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Reconstruction of Capitellar Defect using Freeze-dried Cadaveric Allograft – A Case Report


Reconstruction of Capitellar Defect using Freeze-dried Cadaveric Allograft – A Case Report

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Allograft reconstruction of capitellar defect is an option of treatment for osteoporotic non-fixable capitellar fractures.

Case Report | Volume 10 | Issue 9 | JOCR December 2020 | Page  7-10 | Gurvinder Singh Kainth, Raghunandan Kanvinde. DOI: 10.13107/jocr.2020.v10.i09.1882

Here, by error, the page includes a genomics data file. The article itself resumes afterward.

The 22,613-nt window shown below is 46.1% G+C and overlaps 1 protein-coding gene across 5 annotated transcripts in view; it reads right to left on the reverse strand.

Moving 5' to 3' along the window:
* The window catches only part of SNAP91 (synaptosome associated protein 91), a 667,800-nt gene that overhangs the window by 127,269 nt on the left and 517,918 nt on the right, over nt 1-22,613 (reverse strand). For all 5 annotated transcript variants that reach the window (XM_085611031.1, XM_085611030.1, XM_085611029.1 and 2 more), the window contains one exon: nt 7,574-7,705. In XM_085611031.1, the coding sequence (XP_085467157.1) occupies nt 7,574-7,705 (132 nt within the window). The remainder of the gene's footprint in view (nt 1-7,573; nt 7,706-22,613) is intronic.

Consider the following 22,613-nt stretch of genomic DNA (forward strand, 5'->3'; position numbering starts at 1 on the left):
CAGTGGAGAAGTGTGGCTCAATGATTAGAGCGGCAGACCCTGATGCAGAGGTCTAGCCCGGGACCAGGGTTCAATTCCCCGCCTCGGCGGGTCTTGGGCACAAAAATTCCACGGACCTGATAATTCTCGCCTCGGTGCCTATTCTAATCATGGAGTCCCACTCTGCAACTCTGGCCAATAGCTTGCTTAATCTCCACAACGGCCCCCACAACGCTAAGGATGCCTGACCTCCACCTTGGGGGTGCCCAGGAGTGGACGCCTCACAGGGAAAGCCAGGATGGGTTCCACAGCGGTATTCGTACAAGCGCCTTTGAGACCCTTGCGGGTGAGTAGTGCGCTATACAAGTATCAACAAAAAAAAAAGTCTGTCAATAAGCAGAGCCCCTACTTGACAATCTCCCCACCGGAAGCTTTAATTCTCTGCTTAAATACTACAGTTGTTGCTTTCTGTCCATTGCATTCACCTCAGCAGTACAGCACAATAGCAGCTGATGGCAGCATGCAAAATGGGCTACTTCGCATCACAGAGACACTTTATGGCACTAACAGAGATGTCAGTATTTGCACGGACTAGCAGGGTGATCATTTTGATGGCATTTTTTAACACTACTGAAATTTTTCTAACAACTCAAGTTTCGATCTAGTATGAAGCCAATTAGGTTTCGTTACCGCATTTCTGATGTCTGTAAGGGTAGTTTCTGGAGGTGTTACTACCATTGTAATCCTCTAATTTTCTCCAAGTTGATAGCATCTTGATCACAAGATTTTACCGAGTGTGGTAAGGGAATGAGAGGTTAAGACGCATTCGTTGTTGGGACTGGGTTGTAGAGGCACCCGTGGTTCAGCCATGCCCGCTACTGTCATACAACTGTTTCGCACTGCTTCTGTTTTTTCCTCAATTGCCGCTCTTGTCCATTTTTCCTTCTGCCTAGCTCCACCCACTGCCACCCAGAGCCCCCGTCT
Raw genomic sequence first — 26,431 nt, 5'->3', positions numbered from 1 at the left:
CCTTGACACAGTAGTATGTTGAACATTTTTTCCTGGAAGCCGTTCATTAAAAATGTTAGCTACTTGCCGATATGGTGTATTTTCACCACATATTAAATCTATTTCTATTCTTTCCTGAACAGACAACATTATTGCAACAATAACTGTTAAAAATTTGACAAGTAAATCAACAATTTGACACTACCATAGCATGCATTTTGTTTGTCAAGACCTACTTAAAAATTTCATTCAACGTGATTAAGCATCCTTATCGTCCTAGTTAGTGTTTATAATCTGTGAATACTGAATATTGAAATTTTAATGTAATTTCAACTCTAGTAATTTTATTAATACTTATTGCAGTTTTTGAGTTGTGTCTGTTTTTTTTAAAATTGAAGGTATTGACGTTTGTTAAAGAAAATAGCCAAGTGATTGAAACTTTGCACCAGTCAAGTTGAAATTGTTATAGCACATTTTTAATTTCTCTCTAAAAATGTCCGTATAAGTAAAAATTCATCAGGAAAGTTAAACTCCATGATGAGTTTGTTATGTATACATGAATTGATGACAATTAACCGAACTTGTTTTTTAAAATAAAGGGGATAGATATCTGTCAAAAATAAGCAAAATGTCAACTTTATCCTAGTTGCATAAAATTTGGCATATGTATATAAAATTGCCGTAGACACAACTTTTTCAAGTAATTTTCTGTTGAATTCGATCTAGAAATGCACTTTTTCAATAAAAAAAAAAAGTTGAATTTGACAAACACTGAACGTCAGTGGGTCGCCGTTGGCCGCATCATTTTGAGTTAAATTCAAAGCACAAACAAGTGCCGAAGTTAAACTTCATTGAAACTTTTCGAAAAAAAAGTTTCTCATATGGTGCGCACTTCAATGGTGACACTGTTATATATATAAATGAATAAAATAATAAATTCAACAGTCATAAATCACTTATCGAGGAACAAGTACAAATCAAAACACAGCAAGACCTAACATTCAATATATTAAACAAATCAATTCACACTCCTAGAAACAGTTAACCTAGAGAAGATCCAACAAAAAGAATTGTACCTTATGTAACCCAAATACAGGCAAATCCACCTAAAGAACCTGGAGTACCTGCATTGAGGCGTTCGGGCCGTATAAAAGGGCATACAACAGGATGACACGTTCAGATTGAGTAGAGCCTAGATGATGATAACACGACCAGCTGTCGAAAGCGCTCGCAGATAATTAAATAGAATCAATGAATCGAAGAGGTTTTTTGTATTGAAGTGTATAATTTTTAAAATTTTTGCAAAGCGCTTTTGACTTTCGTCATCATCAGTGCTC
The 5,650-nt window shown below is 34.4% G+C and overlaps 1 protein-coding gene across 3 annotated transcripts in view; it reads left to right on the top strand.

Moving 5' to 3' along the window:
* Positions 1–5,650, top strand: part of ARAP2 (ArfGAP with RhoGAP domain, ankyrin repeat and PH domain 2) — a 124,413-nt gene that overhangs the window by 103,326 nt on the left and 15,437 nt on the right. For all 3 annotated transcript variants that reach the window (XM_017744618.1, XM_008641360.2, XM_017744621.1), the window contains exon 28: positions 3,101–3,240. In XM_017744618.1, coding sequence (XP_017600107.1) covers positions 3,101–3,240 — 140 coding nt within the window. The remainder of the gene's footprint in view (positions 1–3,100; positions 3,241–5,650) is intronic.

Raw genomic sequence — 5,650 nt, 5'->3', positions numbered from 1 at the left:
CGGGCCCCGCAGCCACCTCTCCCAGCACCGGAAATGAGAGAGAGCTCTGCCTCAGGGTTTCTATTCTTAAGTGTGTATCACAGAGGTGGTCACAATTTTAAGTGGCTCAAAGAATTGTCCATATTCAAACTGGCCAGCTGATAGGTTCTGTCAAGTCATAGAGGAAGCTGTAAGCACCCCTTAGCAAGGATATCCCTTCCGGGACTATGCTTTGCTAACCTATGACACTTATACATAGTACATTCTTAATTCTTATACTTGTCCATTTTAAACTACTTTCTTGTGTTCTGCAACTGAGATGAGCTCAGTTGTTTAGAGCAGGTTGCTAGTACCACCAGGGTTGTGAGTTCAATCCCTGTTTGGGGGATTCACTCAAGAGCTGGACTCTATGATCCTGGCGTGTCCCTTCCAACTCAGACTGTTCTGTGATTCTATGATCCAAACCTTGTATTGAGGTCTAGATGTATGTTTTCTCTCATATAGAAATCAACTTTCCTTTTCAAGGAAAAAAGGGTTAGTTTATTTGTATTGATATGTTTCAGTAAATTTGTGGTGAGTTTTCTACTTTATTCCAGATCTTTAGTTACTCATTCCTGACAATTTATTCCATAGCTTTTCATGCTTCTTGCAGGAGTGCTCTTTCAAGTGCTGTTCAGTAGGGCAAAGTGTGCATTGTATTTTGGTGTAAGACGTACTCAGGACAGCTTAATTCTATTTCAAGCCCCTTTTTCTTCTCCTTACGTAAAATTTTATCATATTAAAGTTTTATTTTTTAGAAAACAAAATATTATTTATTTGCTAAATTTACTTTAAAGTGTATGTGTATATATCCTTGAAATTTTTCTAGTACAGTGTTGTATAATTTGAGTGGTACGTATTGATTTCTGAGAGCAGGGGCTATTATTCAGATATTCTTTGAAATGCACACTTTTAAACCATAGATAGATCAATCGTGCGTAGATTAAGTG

Authors: Gurvinder Singh Kainth[1], Raghunandan Kanvinde[1]

[1]Department of Trauma and Orthopaedics, Ysbyty Gwynedd, Penrhosgarnedd, Bangor, United Kingdom.

Address of Correspondence:
Dr. Gurvinder Singh Kainth,
7 Llys Adda Bangor LL57 2AW, United Kingdom.


Introduction: Elbow instability following non-reconstructible capitellum fracture could be a source of severe pain and discomfort. There are limited treatment options to address this which include either a total elbow replacement or radiocapitellar replacement. However, these can be challenging in elderly patient with low bone stock. We present such a case in a patient who was managed with reconstruction of capitellum using freeze-dried cadaveric allograft.